Live Review: Dana Gavanski – The Lexington, London 08.03.2022

Don Blandford

I’m afraid the mosh-pit has been cancelled. To the uninitiated the London gig scene may seem hip, cool and above all – dominated by the young and open-minded.

Tonight that misconception is laid bare. Here in the city I love, a city I consider to be the global capital of culture, diversity and youthful vibrancy – the front row is made up of middle aged, predominantly middle-class blokes.

Before the gig even starts there’s a posh chap mansplaining to me how a camera works. Advising me to buy a different model. I fear that on International Women’s Day he’s held back on mansplaining to women so I bear the brunt of his patronising guff. Then there’s “Spanish bloke” something of a permanent fixture at London gigs. He likes to camp out at the front of every stage and no matter how early anyone else arrives…this fella is already there, like an aged fanboy. Rumours that he sleeps at venues to get his “spot” remain unsubstantiated. Usually as sociable as Putin, this evening he has something important to say. He asks me not to click my camera. Tells me I don’t need so many pictures. The sense of irritation is clearly mutual so I move away and nestle behind Tarquin – secure in the knowledge he’ll advise me on how to take better photographs during the gig.

Of course, it’s great the ‘Tarquins’ and the ‘Pablos’ enjoy live music. It’s perhaps the feeling of entitlement that they exude that is less welcome. Too many gigs are starting to resemble a creche for the comfortably off, a ghetto for geezers. An impenetrable line of balding shine with the stench of real ale heavy on the air.

So with these rambling thoughts in mind, I wonder what Dana Gavanski saw as she looked out on the Islington crowd?

On this penultimate night of her UK tour to promote her forthcoming new album When It Comes she opens with the piano twinkling, nursery rhyme-like I Kiss The Night. Announcing, with some relief, at the end that “London is what I call home now” because she recently obtained her visa. Everyone applauds. Even the front row is clapping whilst perhaps secretly fearing she may become a future obstacle to them securing their spot by the stage now that she’s a Londoner too.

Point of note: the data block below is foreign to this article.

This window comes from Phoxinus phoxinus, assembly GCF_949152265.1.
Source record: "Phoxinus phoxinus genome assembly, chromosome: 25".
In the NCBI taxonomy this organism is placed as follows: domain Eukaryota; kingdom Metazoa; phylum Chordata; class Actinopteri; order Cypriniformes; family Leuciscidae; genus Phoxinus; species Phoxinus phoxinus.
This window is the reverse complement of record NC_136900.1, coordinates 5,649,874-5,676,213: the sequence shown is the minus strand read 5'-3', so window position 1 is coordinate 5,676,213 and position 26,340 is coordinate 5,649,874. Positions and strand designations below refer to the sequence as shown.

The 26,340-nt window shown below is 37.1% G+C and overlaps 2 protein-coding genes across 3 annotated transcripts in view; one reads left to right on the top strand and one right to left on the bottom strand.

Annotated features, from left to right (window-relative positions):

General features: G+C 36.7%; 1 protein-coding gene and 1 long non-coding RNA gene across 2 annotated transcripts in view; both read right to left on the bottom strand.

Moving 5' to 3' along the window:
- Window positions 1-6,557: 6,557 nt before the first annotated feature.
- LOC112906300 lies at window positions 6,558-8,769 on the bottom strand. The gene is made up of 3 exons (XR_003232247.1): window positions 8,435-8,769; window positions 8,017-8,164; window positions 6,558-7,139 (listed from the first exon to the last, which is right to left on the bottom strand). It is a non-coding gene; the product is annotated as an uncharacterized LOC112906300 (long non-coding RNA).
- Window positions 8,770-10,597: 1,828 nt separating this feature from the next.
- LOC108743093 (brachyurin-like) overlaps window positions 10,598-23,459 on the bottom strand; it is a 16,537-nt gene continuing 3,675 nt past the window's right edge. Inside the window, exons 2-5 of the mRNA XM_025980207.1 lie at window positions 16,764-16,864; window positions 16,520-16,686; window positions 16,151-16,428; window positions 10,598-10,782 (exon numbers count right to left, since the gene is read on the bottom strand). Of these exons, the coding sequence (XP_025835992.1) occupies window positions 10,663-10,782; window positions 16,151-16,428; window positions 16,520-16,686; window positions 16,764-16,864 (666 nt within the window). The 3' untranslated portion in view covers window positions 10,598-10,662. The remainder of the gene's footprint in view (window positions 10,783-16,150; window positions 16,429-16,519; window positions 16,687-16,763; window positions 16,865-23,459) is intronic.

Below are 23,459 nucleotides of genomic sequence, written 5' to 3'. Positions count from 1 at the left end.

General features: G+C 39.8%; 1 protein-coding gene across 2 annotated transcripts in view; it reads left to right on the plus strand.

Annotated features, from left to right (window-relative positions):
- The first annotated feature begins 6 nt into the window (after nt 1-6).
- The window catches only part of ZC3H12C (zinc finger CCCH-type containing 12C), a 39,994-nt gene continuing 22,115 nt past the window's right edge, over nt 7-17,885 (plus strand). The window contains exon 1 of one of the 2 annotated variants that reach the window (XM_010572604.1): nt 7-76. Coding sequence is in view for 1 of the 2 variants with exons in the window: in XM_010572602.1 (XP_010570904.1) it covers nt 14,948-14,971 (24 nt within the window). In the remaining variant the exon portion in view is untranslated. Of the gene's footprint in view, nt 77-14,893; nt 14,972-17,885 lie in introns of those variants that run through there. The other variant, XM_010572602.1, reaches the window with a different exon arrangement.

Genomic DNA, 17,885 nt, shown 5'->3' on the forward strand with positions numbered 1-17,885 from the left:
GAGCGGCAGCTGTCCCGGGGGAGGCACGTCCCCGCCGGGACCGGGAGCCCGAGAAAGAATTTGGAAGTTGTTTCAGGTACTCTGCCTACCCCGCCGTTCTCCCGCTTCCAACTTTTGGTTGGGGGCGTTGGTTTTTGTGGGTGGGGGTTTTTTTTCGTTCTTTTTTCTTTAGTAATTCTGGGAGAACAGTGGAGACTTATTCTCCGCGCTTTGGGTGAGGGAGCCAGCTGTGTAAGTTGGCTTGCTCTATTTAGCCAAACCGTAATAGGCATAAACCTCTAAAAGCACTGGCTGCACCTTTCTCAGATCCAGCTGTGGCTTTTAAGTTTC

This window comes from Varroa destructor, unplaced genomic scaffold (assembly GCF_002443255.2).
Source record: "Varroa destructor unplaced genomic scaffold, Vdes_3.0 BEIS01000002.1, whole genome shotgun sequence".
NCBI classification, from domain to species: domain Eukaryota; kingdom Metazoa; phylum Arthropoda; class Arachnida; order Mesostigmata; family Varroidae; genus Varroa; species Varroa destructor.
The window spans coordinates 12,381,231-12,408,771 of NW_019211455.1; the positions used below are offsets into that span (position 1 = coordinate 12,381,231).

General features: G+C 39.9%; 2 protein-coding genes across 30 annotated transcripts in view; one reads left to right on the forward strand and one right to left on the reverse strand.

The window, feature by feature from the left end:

The Canadian-Serb-Brit continues on with the gentle and lilting Catch – a sweet vocal reminiscent of Cate Le Bon but with less eccentricity. Under The Sky is a gorgeous lullaby structured like a Broadcast track but less detached and much warmer for Dana’s vocal which manages to sound so pure and layered throughout.

Dana is apologetic “there’s a lot of new songs we’re playing tonight, so thank you for being here” advising that the songs are “quite fresh” for her and her assembled band too. Another gentle see-saw song follows with Bend Away And Fall – the addition of the jazzy brass courtesy of Nathan in the band beautifully complements Gavanski’s soaring vocals. I check the front row just to make sure they’re all still awake.

Dana revisits her 2019 album Yesterday Is Gone with the sparse and intimate One By One.  Gavanski’s  voice again dominates the light percussion. At the end she checks her head to make sure her hat is still in place, I say hat, but as Dana points out it’s a “fascinator” and she asks, “does anyone know the etymology of that word -’fascinator’? It sounds weird…do hats ‘fascinate’ you?”. I felt sure old Tarquin would know the answer – he seems to be an expert on a lot of subjects – but alas Dana is met with an awkward silence from the audience and quietly says “…I’ll leave it at that!”.

The very jaunty keyboard intro on Indigo Highway breaks the ice and the playful tempo enlivens everyone. Cancel that cocoa order, Mr Barman, at least the night is still young…

Day Unfolds evokes the avant garde spirit of Laurie Anderson with ad hoc brass flourishes, whoops and instrumental squeaks aplenty and it quirkily meanders into the North London night.

There’s still time for more songs from the new album. Dana fully extends her incredible vocal range on the uncomplicated yet hypnotic The Reaper and the hazy, sunset vibe of Letting Go shuffles along nicely, inducing quite the hippy vibe. Another new album track Lisa, has all the refined elegance of a ballroom dance before a searing string performance creates an epic outro and rightly receives rapturous applause.

Red fascinator still attached to her head, Dana is nearly done. The finale is particularly poignant. “I have one more song. It’s a cover…” she says, “called, Broken English” before whispering, “do you know it?” Chosen, Dana said, not because “it’s pertinent to what’s going on…” but because she likes the bassline. Marianne Faithful’s classic Cold War anthem resonates deeply as Gavanski sings “it’s just an old war…not even a cold war…”. Enough to revive the fear of armageddon in the Gen X-ers in the front row.

The regulation encore happens soon after with the fantastic Naima Bock returning to the stage after her support slot opened the night earlier. It’s another cover, this time it’s Dana’s take on the Robert Wyatt interpretation of the Chic song At Last I Am Free – pay attention at the back – which she transforms into a Portishead-esque tripped out delight. It’s a breath-taking end to a beautiful set. Time for Tarquin and Pablo et al to stand down from their posts and reach for their bus pass…

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